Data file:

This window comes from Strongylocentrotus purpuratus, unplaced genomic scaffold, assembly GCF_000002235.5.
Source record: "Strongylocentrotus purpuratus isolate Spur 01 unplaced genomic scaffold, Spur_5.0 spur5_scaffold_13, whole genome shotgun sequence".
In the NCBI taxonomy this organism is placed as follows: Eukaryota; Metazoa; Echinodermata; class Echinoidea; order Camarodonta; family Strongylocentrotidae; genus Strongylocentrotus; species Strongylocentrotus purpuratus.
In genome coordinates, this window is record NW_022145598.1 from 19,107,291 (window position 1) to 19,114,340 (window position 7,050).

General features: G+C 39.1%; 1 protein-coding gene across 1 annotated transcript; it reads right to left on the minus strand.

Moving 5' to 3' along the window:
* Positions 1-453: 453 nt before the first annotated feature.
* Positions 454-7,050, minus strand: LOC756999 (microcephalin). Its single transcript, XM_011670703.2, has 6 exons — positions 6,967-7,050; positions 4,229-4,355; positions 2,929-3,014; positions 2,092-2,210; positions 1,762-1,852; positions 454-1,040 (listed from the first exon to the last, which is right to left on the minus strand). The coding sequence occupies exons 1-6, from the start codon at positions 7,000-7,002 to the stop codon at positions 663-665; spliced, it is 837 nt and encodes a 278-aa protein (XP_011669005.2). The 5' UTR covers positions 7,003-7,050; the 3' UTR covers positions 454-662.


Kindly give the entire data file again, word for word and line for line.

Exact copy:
This window comes from Strongylocentrotus purpuratus, unplaced genomic scaffold, assembly GCF_000002235.5.
Source record: "Strongylocentrotus purpuratus isolate Spur 01 unplaced genomic scaffold, Spur_5.0 spur5_scaffold_13, whole genome shotgun sequence".
In the NCBI taxonomy this organism is placed as follows: Eukaryota; Metazoa; Echinodermata; class Echinoidea; order Camarodonta; family Strongylocentrotidae; genus Strongylocentrotus; species Strongylocentrotus purpuratus.
In genome coordinates, this window is record NW_022145598.1 from 19,107,291 (window position 1) to 19,114,340 (window position 7,050).

General features: G+C 39.1%; 1 protein-coding gene across 1 annotated transcript; it reads right to left on the minus strand.

Moving 5' to 3' along the window:
* Positions 1-453: 453 nt before the first annotated feature.
* Positions 454-7,050, minus strand: LOC756999 (microcephalin). Its single transcript, XM_011670703.2, has 6 exons — positions 6,967-7,050; positions 4,229-4,355; positions 2,929-3,014; positions 2,092-2,210; positions 1,762-1,852; positions 454-1,040 (listed from the first exon to the last, which is right to left on the minus strand). The coding sequence occupies exons 1-6, from the start codon at positions 7,000-7,002 to the stop codon at positions 663-665; spliced, it is 837 nt and encodes a 278-aa protein (XP_011669005.2). The 5' UTR covers positions 7,003-7,050; the 3' UTR covers positions 454-662.